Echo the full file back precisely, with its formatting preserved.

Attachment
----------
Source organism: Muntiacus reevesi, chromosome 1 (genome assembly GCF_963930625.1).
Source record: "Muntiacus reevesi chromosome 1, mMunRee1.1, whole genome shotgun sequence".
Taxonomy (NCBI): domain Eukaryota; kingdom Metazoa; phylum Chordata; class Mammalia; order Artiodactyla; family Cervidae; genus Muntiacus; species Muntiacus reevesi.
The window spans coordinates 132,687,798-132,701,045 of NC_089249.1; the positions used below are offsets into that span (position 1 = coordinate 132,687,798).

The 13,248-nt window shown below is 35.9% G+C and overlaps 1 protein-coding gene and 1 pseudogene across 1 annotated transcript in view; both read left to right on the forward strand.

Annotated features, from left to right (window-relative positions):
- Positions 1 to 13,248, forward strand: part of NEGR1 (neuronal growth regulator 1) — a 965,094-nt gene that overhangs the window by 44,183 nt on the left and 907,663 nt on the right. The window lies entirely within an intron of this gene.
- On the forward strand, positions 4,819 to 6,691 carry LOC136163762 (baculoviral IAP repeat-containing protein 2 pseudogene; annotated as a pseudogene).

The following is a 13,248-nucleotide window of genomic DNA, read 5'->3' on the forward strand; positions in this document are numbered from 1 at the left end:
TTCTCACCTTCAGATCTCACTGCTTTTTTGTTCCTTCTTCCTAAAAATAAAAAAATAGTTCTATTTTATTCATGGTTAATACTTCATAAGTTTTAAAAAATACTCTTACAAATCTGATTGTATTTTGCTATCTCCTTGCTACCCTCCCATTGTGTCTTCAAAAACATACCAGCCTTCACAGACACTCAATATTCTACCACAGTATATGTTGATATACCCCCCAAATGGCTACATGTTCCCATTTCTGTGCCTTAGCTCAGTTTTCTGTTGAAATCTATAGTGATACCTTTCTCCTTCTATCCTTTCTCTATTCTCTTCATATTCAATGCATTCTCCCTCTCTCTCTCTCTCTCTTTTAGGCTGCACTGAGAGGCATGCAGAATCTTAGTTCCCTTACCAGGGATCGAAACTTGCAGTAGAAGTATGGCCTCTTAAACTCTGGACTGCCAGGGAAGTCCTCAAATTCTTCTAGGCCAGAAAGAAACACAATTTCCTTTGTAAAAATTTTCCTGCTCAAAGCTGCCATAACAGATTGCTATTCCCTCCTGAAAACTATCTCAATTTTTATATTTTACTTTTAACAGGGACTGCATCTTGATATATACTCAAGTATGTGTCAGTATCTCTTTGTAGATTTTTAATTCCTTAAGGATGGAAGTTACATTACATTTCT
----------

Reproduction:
Source organism: Muntiacus reevesi, chromosome 1 (genome assembly GCF_963930625.1).
Source record: "Muntiacus reevesi chromosome 1, mMunRee1.1, whole genome shotgun sequence".
Taxonomy (NCBI): domain Eukaryota; kingdom Metazoa; phylum Chordata; class Mammalia; order Artiodactyla; family Cervidae; genus Muntiacus; species Muntiacus reevesi.
The window spans coordinates 132,687,798-132,701,045 of NC_089249.1; the positions used below are offsets into that span (position 1 = coordinate 132,687,798).

The 13,248-nt window shown below is 35.9% G+C and overlaps 1 protein-coding gene and 1 pseudogene across 1 annotated transcript in view; both read left to right on the forward strand.

Annotated features, from left to right (window-relative positions):
- Positions 1 to 13,248, forward strand: part of NEGR1 (neuronal growth regulator 1) — a 965,094-nt gene that overhangs the window by 44,183 nt on the left and 907,663 nt on the right. The window lies entirely within an intron of this gene.
- On the forward strand, positions 4,819 to 6,691 carry LOC136163762 (baculoviral IAP repeat-containing protein 2 pseudogene; annotated as a pseudogene).

The following is a 13,248-nucleotide window of genomic DNA, read 5'->3' on the forward strand; positions in this document are numbered from 1 at the left end:
TTCTCACCTTCAGATCTCACTGCTTTTTTGTTCCTTCTTCCTAAAAATAAAAAAATAGTTCTATTTTATTCATGGTTAATACTTCATAAGTTTTAAAAAATACTCTTACAAATCTGATTGTATTTTGCTATCTCCTTGCTACCCTCCCATTGTGTCTTCAAAAACATACCAGCCTTCACAGACACTCAATATTCTACCACAGTATATGTTGATATACCCCCCAAATGGCTACATGTTCCCATTTCTGTGCCTTAGCTCAGTTTTCTGTTGAAATCTATAGTGATACCTTTCTCCTTCTATCCTTTCTCTATTCTCTTCATATTCAATGCATTCTCCCTCTCTCTCTCTCTCTCTTTTAGGCTGCACTGAGAGGCATGCAGAATCTTAGTTCCCTTACCAGGGATCGAAACTTGCAGTAGAAGTATGGCCTCTTAAACTCTGGACTGCCAGGGAAGTCCTCAAATTCTTCTAGGCCAGAAAGAAACACAATTTCCTTTGTAAAAATTTTCCTGCTCAAAGCTGCCATAACAGATTGCTATTCCCTCCTGAAAACTATCTCAATTTTTATATTTTACTTTTAACAGGGACTGCATCTTGATATATACTCAAGTATGTGTCAGTATCTCTTTGTAGATTTTTAATTCCTTAAGGATGGAAGTTACATTACATTTCT